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From a distance, The Grampians Ranges.
Photo: From a distance, The Grampians Ranges.

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Grampians Places to Visit

See the Grampians region map, Victoria Grampians Map.

Highlights to be found include, Brambuk NPCC, Wonderland Range and northern Grampians Walks, MacKenzie Falls, Reeds Lookout, Zumstein and Mts William and Abrupt.

Ancient Landscape

Though we know the rugged ranges were formed about 50 million years ago by volcanic activity and are largely composed of granite and sandstone, facts and figures will never describe the sensation of standing in a landscape as ancient as this.

To say it verges on the mystical is not an exaggeration - the local Koori Aboriginal people regard it as a sacred place.

How do you convey the magnificence of the Grampians? Is it possible to convey the ancient grandeur, astounding vistas and wonderful bushwalks in words? Even photography can only hint at the feeling of walking through this landscape.

Grampians National Park

The Grampians National Park is 167,000 hectares of prime Aussie bushland, and stretches 90 kilometres north to south. While words and pictures can only partially re-create the majesty of the Grampians, numbers certainly help us understand the sheer size and biological importance of this region.

The park contains 970 species of native plants, 200 species of birds, 35 types of mammals, 28 different reptiles, 11 amphibians and six species of freshwater fish.

When Major Thomas Mitchell encountered the Grampians in 1836 (and named them after a Scottish range of the same name), he wrote that they, were

“a noble range of mountains, rising in the south to a stupendous height, and presenting as bold and picturesque an outline as a painter ever imagined”

Clearly, the Grampians move people’s souls. Off the beaten track, there are more than 50 signposted bushwalking trails, from the easiest nature trails to full-on bush adventures. Springtime brings a covering of wildflowers as complex and colourful as any tapestry. For those who like to sleep out under the stars and watch the billy boil over a bed of burning embers, this is a camper’s paradise.

Brambuk - The National Park & Cultural Centre

The Grampians region contains 80 per cent of all Southern Australian rock art - some of which can be viewed on Brambuk’s daily rock art tours, hosted by Indigenous cultural officers. In Brambuk’s spectacular Dreaming Theatre the creation story of Gariwerd is depicted via a multimedia experience, while a café serves modern "bush tucker". Brambuk - The National Park and Cultural Centre is jointly owned by five local Aboriginal communities.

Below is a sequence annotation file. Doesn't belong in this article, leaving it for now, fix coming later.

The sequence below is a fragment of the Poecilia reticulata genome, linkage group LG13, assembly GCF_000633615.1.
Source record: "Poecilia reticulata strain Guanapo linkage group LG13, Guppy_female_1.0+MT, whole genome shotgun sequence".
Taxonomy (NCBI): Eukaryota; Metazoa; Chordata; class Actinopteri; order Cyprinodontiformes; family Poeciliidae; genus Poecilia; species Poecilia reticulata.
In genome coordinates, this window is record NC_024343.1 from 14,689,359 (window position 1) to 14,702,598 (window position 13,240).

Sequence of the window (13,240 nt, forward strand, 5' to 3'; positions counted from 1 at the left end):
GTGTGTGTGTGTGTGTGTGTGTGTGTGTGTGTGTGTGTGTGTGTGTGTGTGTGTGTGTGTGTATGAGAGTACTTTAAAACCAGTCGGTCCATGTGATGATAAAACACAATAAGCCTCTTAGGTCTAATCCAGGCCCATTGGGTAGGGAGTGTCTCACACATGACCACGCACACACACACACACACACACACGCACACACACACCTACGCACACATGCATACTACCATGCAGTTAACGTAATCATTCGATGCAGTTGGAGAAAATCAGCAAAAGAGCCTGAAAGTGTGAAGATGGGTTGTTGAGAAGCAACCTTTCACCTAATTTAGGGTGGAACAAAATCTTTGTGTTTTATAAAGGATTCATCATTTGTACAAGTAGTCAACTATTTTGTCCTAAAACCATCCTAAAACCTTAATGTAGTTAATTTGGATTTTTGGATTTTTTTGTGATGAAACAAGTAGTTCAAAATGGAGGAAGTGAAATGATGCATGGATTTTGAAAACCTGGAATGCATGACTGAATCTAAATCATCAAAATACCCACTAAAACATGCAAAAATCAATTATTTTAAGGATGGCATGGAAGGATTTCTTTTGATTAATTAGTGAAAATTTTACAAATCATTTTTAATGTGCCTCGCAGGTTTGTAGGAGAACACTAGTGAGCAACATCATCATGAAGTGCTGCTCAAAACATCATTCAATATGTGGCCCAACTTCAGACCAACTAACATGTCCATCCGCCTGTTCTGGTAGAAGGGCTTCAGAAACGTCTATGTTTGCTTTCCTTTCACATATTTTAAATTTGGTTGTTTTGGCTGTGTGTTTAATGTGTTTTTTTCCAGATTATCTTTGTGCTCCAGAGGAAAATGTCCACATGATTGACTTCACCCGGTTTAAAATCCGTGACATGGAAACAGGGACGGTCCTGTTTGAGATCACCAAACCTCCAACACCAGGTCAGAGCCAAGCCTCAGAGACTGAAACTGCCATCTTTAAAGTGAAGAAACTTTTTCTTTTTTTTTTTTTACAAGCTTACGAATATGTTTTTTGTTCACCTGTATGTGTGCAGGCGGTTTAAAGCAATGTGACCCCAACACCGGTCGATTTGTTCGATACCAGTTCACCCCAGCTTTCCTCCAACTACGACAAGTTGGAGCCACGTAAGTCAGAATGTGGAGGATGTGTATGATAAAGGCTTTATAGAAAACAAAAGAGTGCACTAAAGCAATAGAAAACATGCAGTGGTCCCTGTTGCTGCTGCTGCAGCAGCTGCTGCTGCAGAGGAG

The National Park and Cultural Centre (Brambuk NPCC) provides all walking, driving, camping and insight into the region’s Aboriginal culture and heritage. Rugged sandstone ranges, waterfalls, wildflowers, Aboriginal rock art and a wide variety of birds and mammals make the Grampians an ideal spot for scenic drives, bushwalking or rock climbing.

New Conservation Holidays

Parks Victoria and Conservation Volunteers Australia offer a great new way for visitors to get involved in a unique wildlife experience - in the heart of the Grampians National Park. Travellers can assist with mammal trapping and research as they explore the National Park and visit areas off the typical tourist route.

All programs are escorted by a CVA program leader and Parks Victoria ranger. Tours includes meals, accommodation, scheduled activities and transfers from Melbourne. The project has already rediscovered some animals thought to have died out in the Grampians, including the Long Nosed Potoroo, Heath Mouse and Southern Brown Bandicoot.

Conservation Volunteers Australia was founded in Ballarat, Victoria, in 1982 and now runs nature-based and volunteer trips around the country. Conservation Volunteers Australia.

Visitor Information Centres

Visitor Information Centres can be found at Hamilton, Dunkeld, Horsham, Halls Gap, Stawell and Ararat.

Getting to the Grampians

Distance from Melbourne: 260km (162 miles)
Distance from Adelaide: 460km
Approximate drive time: 3 hours 30 minutes

How to get to the Grampians: Access: To Halls Gap via Ararat or Stawell along the Western Freeway, or via Hamilton (Dunkeld township is the southern gateway to the park) from the Great Ocean Road on the Great Southern Touring Route. Nearest town or city: Stawell (26km), Horsham and Ararat.

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Grampians National Park
Photo: Grampians National Park

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